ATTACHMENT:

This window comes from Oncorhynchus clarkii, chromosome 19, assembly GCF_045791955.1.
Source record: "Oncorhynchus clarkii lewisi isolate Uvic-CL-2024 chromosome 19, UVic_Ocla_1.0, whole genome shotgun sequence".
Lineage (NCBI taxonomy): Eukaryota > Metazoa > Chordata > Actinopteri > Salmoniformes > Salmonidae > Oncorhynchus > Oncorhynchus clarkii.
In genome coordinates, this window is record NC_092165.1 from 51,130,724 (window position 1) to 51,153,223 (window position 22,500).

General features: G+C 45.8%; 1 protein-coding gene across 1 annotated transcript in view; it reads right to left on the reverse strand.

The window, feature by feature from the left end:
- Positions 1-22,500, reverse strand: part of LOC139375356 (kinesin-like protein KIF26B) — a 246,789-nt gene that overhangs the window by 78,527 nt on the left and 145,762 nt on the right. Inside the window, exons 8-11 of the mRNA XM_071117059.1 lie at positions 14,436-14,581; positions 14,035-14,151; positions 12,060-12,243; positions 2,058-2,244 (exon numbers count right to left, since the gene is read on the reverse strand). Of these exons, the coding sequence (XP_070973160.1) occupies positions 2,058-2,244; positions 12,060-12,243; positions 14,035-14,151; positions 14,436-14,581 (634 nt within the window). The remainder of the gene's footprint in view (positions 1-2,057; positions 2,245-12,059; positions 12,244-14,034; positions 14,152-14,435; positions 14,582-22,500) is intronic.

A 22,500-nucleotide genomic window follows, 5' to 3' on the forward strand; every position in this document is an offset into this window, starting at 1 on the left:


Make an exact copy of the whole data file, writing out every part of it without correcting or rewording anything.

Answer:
This window comes from Oncorhynchus clarkii, chromosome 19, assembly GCF_045791955.1.
Source record: "Oncorhynchus clarkii lewisi isolate Uvic-CL-2024 chromosome 19, UVic_Ocla_1.0, whole genome shotgun sequence".
Lineage (NCBI taxonomy): Eukaryota > Metazoa > Chordata > Actinopteri > Salmoniformes > Salmonidae > Oncorhynchus > Oncorhynchus clarkii.
In genome coordinates, this window is record NC_092165.1 from 51,130,724 (window position 1) to 51,153,223 (window position 22,500).

General features: G+C 45.8%; 1 protein-coding gene across 1 annotated transcript in view; it reads right to left on the reverse strand.

The window, feature by feature from the left end:
- Positions 1-22,500, reverse strand: part of LOC139375356 (kinesin-like protein KIF26B) — a 246,789-nt gene that overhangs the window by 78,527 nt on the left and 145,762 nt on the right. Inside the window, exons 8-11 of the mRNA XM_071117059.1 lie at positions 14,436-14,581; positions 14,035-14,151; positions 12,060-12,243; positions 2,058-2,244 (exon numbers count right to left, since the gene is read on the reverse strand). Of these exons, the coding sequence (XP_070973160.1) occupies positions 2,058-2,244; positions 12,060-12,243; positions 14,035-14,151; positions 14,436-14,581 (634 nt within the window). The remainder of the gene's footprint in view (positions 1-2,057; positions 2,245-12,059; positions 12,244-14,034; positions 14,152-14,435; positions 14,582-22,500) is intronic.

A 22,500-nucleotide genomic window follows, 5' to 3' on the forward strand; every position in this document is an offset into this window, starting at 1 on the left: